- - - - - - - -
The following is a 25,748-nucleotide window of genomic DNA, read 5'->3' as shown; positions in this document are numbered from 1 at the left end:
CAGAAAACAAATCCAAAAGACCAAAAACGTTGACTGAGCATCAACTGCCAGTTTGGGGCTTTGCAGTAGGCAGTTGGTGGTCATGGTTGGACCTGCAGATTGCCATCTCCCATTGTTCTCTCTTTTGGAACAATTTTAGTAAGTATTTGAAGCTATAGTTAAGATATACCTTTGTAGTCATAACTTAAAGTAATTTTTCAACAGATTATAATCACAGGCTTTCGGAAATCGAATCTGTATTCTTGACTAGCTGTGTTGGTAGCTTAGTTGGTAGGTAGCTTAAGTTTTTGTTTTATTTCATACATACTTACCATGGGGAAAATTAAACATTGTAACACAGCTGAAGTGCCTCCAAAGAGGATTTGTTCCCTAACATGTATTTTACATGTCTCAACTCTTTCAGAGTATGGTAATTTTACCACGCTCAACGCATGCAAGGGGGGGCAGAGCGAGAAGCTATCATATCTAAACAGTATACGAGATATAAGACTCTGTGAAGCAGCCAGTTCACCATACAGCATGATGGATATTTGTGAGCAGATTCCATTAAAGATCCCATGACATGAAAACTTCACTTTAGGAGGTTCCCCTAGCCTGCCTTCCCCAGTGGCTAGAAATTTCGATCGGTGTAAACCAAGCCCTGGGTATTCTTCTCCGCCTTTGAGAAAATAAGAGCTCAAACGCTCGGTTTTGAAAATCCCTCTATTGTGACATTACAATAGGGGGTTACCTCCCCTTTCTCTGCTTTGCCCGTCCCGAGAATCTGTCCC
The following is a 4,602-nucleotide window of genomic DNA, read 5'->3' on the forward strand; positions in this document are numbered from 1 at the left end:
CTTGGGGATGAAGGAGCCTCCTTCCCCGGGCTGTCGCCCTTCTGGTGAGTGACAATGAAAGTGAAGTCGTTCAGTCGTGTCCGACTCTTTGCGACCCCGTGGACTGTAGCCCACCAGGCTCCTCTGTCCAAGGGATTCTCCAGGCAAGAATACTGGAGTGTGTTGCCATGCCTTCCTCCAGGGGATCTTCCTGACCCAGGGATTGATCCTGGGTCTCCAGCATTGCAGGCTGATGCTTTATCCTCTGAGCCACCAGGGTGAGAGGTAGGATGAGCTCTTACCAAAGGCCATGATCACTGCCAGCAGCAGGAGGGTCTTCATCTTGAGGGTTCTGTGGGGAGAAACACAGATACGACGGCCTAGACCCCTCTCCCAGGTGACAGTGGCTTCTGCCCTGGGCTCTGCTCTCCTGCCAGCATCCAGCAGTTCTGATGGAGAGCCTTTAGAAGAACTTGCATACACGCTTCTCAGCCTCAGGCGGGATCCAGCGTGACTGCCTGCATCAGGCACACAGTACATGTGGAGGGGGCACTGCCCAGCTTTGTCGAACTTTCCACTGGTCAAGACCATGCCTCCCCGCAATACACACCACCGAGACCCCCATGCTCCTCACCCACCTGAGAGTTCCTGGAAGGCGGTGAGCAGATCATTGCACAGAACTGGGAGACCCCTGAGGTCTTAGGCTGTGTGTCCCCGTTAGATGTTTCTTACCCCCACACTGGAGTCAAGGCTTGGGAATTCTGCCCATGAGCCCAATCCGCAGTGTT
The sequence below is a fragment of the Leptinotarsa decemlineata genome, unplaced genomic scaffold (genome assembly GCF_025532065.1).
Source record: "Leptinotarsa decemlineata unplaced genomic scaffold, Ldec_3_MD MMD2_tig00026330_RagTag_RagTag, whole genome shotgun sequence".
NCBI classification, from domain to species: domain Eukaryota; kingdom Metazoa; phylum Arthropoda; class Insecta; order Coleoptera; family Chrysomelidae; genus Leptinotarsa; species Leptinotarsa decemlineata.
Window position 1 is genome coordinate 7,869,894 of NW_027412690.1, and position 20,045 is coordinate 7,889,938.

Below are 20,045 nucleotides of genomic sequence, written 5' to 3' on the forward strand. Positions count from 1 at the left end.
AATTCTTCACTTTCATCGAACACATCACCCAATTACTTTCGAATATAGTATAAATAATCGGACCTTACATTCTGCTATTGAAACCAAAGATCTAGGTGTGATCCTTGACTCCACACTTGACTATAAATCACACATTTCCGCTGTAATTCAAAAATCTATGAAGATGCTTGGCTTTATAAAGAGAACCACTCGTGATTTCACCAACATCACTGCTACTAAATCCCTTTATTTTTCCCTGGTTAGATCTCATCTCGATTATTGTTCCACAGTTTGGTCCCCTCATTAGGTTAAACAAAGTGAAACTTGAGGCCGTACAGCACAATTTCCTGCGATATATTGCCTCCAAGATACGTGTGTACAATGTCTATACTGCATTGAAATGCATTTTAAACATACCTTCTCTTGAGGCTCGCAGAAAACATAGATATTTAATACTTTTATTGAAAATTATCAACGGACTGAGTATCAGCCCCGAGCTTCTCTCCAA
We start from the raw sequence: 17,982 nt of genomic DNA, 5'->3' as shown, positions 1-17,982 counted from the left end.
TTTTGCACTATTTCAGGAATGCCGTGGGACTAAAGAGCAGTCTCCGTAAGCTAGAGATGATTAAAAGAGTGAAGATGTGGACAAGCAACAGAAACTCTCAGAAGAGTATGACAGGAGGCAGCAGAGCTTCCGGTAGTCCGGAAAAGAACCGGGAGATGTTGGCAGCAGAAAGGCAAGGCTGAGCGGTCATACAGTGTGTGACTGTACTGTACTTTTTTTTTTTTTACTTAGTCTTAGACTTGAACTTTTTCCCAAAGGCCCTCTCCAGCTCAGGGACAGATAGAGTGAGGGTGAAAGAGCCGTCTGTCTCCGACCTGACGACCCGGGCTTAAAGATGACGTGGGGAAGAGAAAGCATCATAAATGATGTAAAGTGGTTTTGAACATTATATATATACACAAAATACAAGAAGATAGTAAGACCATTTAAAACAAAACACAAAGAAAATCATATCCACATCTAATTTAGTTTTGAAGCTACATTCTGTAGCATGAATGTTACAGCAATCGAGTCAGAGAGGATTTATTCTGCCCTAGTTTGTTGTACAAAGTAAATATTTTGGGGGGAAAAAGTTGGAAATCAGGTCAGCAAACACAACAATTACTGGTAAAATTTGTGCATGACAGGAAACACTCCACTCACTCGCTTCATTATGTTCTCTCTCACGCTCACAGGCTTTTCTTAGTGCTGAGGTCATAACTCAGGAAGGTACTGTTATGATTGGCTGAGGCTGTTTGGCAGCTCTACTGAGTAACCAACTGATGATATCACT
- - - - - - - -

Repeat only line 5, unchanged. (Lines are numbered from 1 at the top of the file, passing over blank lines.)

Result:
The sequence below is a fragment of the Leptinotarsa decemlineata genome, unplaced genomic scaffold (genome assembly GCF_025532065.1).